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CJS Noon Lecture Series | The Power of Observation: How and Why I Make "Observational" Documentaries

Kazuhiro Soda, Toyota Professor in Residence
Thursday, February 9, 2017
12:10-1:30 PM
Room 1636 School of Social Work Building Map
Kazuhiro Soda has made seven feature length documentaries in the same method and style. He calls them "observational films" not only because they are inspired by the tradition of observational cinema, but also because he believes in the power of observation. When he says "observation" in this context, he means two things. Firstly, as a filmmaker he closely looks at the reality in front of him and makes films according to his observations and discoveries, not based on the assumptions and preconceptions he had before he shot the film. Secondly, he encourages the viewers to observe the film actively with their own eyes and minds. In order to realize these two aspects, he came up with "Ten Commandments" for him to follow. They are:

1 No research.
2 No meetings with subjects.
3 No scripts.
4 Roll the camera yourself.
5 Shoot as long as possible.
6 Cover small areas deeply.
7 Do not set up a theme or goal before editing.
8 No narration, title, or music.
9 Use long takes.
10 Pay for the production yourself.

In this lecture, Soda will explain how and why he takes this particular approach to documentary filmmaking.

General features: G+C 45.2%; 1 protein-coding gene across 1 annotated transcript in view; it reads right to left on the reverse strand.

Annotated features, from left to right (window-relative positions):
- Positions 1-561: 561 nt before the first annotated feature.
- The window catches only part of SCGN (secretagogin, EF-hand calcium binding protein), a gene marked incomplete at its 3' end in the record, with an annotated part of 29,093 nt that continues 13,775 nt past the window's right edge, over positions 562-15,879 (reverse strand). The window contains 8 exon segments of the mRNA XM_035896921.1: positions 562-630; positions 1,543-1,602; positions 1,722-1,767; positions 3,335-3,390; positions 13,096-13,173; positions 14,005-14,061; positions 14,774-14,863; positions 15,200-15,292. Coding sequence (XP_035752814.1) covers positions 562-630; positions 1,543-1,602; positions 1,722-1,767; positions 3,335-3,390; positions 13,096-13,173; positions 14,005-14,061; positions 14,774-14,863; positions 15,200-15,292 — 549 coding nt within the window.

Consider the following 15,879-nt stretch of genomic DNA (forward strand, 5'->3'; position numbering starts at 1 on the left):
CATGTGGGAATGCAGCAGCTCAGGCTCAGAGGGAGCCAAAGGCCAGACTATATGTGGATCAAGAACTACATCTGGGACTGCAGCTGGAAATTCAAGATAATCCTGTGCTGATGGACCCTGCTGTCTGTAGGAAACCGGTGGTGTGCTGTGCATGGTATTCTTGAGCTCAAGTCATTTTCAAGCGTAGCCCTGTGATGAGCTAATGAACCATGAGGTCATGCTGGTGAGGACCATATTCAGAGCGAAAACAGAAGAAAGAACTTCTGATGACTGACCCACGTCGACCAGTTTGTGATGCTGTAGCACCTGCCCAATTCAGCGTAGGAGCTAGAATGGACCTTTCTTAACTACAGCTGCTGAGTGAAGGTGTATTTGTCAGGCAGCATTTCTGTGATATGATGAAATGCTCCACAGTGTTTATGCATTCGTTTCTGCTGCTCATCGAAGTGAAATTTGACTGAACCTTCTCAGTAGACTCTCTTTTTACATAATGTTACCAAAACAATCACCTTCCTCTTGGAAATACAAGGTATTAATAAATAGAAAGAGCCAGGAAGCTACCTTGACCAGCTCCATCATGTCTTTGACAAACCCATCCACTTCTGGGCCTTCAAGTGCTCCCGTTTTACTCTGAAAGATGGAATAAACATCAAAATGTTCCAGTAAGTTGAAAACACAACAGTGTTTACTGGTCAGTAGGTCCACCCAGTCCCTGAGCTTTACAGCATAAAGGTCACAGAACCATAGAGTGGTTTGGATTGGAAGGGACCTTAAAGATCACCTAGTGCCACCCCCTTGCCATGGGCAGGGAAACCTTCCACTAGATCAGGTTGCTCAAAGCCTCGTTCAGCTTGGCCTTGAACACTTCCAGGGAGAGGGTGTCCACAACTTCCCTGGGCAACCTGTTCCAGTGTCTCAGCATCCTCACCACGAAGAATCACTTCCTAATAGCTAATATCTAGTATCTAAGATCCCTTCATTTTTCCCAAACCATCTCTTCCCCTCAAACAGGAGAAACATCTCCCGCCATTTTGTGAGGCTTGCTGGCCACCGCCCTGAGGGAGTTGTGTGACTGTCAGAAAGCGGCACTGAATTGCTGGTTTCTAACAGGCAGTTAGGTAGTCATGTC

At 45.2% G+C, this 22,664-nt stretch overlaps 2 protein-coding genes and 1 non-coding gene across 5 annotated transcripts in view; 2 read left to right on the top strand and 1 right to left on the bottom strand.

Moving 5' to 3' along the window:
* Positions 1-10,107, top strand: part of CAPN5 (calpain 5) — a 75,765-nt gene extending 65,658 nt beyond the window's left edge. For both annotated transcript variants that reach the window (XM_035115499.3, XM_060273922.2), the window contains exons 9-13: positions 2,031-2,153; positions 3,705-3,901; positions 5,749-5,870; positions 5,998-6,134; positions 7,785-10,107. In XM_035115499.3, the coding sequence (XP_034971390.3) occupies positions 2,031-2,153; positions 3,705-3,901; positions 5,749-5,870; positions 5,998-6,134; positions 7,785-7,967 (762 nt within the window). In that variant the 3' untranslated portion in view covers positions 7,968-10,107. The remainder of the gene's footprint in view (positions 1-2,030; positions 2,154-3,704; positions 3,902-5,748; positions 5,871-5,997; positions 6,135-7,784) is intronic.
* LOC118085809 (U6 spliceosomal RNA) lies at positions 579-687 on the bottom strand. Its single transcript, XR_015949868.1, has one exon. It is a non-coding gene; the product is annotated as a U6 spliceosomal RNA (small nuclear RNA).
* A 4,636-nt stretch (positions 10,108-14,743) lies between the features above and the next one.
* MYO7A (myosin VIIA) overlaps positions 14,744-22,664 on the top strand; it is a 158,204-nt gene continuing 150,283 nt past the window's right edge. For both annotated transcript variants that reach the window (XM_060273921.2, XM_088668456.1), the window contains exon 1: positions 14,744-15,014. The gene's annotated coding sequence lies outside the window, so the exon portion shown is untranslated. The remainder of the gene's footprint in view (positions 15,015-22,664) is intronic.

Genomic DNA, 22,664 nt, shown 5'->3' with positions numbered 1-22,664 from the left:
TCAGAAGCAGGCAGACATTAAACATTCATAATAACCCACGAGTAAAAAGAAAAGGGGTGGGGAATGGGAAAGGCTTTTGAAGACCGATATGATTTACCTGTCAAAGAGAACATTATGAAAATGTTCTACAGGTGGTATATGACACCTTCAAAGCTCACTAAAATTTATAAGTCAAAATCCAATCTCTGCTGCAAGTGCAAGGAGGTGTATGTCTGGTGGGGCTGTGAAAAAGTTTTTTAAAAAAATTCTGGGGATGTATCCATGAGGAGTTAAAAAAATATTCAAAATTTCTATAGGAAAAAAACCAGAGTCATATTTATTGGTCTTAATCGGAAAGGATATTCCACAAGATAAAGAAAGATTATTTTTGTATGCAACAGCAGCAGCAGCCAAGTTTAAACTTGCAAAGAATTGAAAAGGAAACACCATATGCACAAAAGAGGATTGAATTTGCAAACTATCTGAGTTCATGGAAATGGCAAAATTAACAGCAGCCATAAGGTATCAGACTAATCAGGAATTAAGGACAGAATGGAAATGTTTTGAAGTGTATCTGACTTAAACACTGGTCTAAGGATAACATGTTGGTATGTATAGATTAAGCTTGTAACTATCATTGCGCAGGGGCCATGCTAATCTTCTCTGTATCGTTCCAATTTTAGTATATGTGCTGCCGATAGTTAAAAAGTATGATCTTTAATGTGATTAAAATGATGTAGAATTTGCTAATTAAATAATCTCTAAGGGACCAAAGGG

Kazuhiro Soda is a Peabody Award-winning filmmaker and a Toyota Visiting Professor at the Center for Japanese Studies, University of Michigan. His films have been screened at such events as Berlin International Film Festival, Venice International Film Festival, Locarno International Film Festival, Busan International Film Festival, among others, winning numerous awards. His filmography includes "Campaign" (2007), "Mental" (2008), "Peace" (2010), "Theatre 1" (2012), "Theatre 2" (2012), "Campaign 2" (2013), and "Oyster Factory" (2015). He is also the author of seven books published in Japan. Collaborating with UM professors and students, he is currently making a feature documentary about the Michigan Stadium "The Big House (working title)."
Building: School of Social Work Building
Event Type: Lecture / Discussion
Tags: Art, Film, Japanese Studies
Source: Happening @ Michigan from Center for Japanese Studies, International Institute, Asian Languages and Cultures